Nothing says class and fortitude than flashing your very own Captain’s License. As many boat owners miss out on the fun and bragging rights of cruising around behind the ship’s wheel, acquiring a license enables you to enjoy your passion on the water and getting paid for it. Common ways to get paid for your captains license include fishing charters, and working on sightseeing vessels. Another common reason for boat owners to get their captains license is for insurance purposes. Most men and women are now required to complete a boater safety class, but insurance companies really like to see their customers have a U.S. Coast Guard Captain’s License. 

 

Read on as we take a close look at the various types of captain’s licenses, how much the annual salary of a captain is, and a Captain’s license requirements.

 

What Is A Captain’s License?

 

A captain’s license is one of the most valuable credentials that boat owners can have. It is a professional document that authorizes the bearer to operate a vessel to carry cargo and to ferry passengers. Apart from making certain that the captain knows of the rules of the sea, it serves as a safety precaution for the people and goods aboard the boat.

Why Should I Get One?

The most essential reason for becoming a licensed captain is safety. Seminars and classes cover the basics of staying cautious such as the proper navigation procedures, how to respond to emergencies, and the most appropriate mariners’ rules. Not only does it make you a respectable figure while you’re in the water, but it also allows you to obtain boating insurance at a much lower rate.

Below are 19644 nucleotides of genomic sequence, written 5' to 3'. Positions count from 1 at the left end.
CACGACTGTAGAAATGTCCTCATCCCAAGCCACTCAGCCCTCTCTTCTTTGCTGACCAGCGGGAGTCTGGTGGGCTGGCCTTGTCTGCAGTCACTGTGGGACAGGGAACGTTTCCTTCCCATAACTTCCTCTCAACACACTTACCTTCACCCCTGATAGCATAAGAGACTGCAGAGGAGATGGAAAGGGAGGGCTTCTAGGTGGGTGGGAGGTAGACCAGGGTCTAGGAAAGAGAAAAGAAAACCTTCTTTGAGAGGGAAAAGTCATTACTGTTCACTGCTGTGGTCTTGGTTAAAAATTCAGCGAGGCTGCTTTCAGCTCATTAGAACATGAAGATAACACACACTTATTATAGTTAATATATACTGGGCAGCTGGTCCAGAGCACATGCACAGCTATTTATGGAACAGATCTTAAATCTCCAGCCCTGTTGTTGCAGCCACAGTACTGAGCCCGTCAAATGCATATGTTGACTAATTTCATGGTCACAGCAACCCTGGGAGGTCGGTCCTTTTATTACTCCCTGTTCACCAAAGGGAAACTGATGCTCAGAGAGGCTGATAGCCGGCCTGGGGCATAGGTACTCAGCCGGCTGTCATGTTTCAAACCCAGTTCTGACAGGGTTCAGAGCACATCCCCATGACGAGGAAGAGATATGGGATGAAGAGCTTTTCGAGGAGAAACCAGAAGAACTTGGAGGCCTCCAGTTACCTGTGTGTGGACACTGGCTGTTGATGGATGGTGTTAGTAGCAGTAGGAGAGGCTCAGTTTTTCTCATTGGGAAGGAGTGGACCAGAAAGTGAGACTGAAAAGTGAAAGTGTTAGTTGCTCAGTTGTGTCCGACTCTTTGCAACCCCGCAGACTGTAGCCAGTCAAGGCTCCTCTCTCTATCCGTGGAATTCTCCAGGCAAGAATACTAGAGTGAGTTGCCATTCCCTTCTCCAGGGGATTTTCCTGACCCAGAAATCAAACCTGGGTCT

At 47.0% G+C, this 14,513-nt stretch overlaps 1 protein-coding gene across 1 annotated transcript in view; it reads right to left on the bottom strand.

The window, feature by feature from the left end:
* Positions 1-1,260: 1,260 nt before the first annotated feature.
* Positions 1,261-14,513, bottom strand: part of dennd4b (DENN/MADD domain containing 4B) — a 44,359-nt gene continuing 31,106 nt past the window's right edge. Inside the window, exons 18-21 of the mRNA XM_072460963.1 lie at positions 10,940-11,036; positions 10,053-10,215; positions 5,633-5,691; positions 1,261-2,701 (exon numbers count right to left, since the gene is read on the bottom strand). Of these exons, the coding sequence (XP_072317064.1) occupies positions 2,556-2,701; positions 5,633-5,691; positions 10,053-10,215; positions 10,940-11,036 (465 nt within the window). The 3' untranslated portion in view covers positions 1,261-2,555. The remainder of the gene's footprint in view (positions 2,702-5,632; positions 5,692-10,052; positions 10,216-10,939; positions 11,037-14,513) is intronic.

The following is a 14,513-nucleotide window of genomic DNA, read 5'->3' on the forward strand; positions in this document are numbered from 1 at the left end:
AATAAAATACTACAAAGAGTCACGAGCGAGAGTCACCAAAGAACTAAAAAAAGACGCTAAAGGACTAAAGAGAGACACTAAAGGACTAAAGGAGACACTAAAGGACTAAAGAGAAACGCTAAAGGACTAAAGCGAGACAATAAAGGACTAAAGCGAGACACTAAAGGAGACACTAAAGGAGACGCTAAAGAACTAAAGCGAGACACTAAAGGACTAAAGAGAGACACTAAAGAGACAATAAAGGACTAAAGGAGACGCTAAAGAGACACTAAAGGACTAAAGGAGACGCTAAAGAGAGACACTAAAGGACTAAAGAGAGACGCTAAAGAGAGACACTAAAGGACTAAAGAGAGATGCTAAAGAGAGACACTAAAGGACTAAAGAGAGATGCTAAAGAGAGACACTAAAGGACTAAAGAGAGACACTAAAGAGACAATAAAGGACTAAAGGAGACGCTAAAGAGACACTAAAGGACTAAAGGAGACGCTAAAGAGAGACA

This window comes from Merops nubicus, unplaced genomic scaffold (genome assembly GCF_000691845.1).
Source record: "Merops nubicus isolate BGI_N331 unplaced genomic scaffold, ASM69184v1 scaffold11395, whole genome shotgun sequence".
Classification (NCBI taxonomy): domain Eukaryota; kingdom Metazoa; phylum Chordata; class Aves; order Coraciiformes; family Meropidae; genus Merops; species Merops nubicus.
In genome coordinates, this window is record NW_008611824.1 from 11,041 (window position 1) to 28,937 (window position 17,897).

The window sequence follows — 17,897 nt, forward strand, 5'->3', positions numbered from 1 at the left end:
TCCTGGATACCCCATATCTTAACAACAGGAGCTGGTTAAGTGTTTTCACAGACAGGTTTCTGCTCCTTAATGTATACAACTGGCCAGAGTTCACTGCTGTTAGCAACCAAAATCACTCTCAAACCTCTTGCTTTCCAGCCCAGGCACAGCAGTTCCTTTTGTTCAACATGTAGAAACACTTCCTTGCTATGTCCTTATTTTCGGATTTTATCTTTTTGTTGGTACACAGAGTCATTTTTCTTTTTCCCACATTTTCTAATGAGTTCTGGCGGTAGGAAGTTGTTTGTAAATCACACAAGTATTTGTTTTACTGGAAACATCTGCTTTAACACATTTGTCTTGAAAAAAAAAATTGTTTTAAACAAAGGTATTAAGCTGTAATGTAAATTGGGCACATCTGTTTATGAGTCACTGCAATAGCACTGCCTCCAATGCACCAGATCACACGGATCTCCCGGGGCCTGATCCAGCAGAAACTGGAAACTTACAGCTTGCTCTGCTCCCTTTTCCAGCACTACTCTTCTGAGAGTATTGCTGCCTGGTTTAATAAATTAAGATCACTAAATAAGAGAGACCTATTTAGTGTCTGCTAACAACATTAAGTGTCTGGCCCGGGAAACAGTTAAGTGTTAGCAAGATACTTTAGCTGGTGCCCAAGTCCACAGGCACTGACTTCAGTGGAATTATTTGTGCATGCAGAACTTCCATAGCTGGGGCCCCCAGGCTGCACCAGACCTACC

Apart from having something to show for when the coast guards require it, here are the top reasons why a captain’s license is well worth it:

 

Opens Work Opportunities

Much like a driver’s license, securing a captain’s license allows you to use it professionally. It takes about 1 to 2  months to get your license back from the Coast Guard provided that you have sent all the information required.  Having the absolute freedom to move around the waters for charter fishing, snorkeling and dolphin watching, plus the availability to serve on a Tugboat or on tow boats on inland waterways, simply supersedes all the hassle. Master Mariners operate a number of Inspected Vessels including the afore mentioned tugs and pushboats, they can also operate Offshore Supply Vessels, Crewboats, and even Ships if the mariner chooses the path to unlimited tonnage.

Most insurance companies will not permit you to operate even a private boat without a captain’s license. Getting your hands on one allows you to establish yourself as an official Merchant Mariner and be of use as an introduction to numerous maritime jobs. 

What Are The Types Of Captain’s Licenses?

Whether you’re seeking a license to charter your own fishing boat, snorkeling the reefs, or simply cruising around the waters, it will be more assuring if you have the proper authorization in hand. Here are the different types of captain’s licenses to help you make the best call on what to apply for:

 

Operator Of Uninspected Passenger Vessels

Also referred to as the 6-Pack license, it allows you to operate a vessel up to 100 gross tons and travel 100 miles offshore while carrying only 6 passengers without requiring your boat to be inspected. The Coast Guard is really cracking down on people that run charters without having a Licensed Captain onboard. It is illegal to use a vessel for hire without having a captain onboard. 

Master Mariner License

This license is for mariners of inspected vessels that travel 200 miles offshore and carry 7 or more passengers for hire or as long as they are of qualified tonnage and stays within the maximum passenger-carrying capacity. These mariners can now operate Inspected vessels. 

Inspected Vessels are categorized by their tonnage. For instance, a Licensed Master of 100 gross tons can operate any vessel (providing additional endorsements if required) up to less than 100 gross tons. If the vessel is 100 gross tons or over, a 200 ton Masters License is required.